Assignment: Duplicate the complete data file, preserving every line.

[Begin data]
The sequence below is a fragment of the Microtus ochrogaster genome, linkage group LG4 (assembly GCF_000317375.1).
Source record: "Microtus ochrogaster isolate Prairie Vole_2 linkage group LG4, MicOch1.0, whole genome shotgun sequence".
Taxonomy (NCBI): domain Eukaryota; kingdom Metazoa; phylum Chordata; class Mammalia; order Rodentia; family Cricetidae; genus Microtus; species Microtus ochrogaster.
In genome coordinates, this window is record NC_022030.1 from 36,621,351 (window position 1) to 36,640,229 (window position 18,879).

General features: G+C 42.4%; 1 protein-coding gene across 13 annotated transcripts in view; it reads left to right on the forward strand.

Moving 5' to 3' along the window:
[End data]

The sequence below is a fragment of the Microtus ochrogaster genome, linkage group LG4 (assembly GCF_000317375.1).
Source record: "Microtus ochrogaster isolate Prairie Vole_2 linkage group LG4, MicOch1.0, whole genome shotgun sequence".
Taxonomy (NCBI): domain Eukaryota; kingdom Metazoa; phylum Chordata; class Mammalia; order Rodentia; family Cricetidae; genus Microtus; species Microtus ochrogaster.
In genome coordinates, this window is record NC_022030.1 from 36,621,351 (window position 1) to 36,640,229 (window position 18,879).

General features: G+C 42.4%; 1 protein-coding gene across 13 annotated transcripts in view; it reads left to right on the forward strand.

Moving 5' to 3' along the window: